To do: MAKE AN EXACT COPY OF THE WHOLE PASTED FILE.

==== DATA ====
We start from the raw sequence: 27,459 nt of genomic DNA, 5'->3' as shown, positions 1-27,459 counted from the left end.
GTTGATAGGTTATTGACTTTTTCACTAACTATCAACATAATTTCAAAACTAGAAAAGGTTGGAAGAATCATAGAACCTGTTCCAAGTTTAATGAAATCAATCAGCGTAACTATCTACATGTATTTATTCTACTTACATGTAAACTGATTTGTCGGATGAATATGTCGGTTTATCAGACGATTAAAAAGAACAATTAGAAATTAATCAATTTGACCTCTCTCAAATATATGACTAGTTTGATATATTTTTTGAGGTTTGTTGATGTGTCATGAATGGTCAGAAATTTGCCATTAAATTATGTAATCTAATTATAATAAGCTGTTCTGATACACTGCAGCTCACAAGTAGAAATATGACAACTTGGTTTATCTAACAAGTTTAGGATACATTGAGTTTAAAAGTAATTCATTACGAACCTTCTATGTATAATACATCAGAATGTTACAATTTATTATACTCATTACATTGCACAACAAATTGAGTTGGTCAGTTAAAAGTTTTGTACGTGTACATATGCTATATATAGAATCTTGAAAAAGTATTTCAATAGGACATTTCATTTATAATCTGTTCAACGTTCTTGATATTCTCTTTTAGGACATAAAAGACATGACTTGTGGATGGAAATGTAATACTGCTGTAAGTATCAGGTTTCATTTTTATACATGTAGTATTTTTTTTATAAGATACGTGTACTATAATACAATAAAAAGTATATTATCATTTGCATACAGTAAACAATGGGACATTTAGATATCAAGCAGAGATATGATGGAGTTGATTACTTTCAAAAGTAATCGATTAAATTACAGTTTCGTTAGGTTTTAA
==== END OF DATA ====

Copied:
We start from the raw sequence: 27,459 nt of genomic DNA, 5'->3' as shown, positions 1-27,459 counted from the left end.
GTTGATAGGTTATTGACTTTTTCACTAACTATCAACATAATTTCAAAACTAGAAAAGGTTGGAAGAATCATAGAACCTGTTCCAAGTTTAATGAAATCAATCAGCGTAACTATCTACATGTATTTATTCTACTTACATGTAAACTGATTTGTCGGATGAATATGTCGGTTTATCAGACGATTAAAAAGAACAATTAGAAATTAATCAATTTGACCTCTCTCAAATATATGACTAGTTTGATATATTTTTTGAGGTTTGTTGATGTGTCATGAATGGTCAGAAATTTGCCATTAAATTATGTAATCTAATTATAATAAGCTGTTCTGATACACTGCAGCTCACAAGTAGAAATATGACAACTTGGTTTATCTAACAAGTTTAGGATACATTGAGTTTAAAAGTAATTCATTACGAACCTTCTATGTATAATACATCAGAATGTTACAATTTATTATACTCATTACATTGCACAACAAATTGAGTTGGTCAGTTAAAAGTTTTGTACGTGTACATATGCTATATATAGAATCTTGAAAAAGTATTTCAATAGGACATTTCATTTATAATCTGTTCAACGTTCTTGATATTCTCTTTTAGGACATAAAAGACATGACTTGTGGATGGAAATGTAATACTGCTGTAAGTATCAGGTTTCATTTTTATACATGTAGTATTTTTTTTATAAGATACGTGTACTATAATACAATAAAAAGTATATTATCATTTGCATACAGTAAACAATGGGACATTTAGATATCAAGCAGAGATATGATGGAGTTGATTACTTTCAAAAGTAATCGATTAAATTACAGTTTCGTTAGGTTTTAA